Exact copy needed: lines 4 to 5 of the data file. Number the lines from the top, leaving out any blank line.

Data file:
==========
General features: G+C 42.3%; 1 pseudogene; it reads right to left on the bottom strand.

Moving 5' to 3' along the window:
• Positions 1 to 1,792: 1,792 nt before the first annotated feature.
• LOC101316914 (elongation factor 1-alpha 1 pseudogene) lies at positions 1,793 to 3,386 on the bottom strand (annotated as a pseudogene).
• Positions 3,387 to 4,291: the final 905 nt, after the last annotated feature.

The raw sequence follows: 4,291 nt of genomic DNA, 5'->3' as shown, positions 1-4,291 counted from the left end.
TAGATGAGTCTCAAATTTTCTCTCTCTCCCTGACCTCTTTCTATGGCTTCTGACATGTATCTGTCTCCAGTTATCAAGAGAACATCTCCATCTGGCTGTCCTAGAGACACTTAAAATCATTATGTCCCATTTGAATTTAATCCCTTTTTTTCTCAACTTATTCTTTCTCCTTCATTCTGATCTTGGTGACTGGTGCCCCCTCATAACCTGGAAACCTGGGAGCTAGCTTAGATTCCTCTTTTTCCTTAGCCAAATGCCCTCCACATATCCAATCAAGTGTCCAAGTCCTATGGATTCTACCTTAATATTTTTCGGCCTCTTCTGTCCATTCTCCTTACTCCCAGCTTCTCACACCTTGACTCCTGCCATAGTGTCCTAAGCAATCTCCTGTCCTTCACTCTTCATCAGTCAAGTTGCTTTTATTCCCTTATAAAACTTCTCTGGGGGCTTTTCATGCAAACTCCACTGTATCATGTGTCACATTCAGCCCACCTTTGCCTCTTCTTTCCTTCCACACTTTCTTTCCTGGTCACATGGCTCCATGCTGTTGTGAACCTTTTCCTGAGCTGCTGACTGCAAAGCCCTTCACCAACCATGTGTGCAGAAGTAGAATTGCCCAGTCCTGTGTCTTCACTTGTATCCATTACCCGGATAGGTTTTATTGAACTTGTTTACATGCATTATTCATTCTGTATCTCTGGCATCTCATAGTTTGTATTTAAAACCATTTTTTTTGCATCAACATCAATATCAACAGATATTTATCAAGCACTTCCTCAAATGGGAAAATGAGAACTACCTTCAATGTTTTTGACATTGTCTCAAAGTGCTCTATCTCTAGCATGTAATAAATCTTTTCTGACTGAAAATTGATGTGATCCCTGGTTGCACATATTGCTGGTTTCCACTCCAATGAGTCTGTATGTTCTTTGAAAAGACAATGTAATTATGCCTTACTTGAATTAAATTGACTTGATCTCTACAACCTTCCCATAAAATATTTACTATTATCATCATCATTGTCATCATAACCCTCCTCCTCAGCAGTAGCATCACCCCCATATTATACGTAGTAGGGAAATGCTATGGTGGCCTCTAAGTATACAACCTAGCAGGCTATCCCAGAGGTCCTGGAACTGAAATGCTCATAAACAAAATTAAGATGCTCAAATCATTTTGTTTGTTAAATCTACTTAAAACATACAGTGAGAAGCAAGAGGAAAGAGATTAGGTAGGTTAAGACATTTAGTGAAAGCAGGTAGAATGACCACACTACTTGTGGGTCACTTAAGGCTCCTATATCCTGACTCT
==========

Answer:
• LOC101316914 (elongation factor 1-alpha 1 pseudogene) lies at positions 1,793 to 3,386 on the bottom strand (annotated as a pseudogene).
• Positions 3,387 to 4,291: the final 905 nt, after the last annotated feature.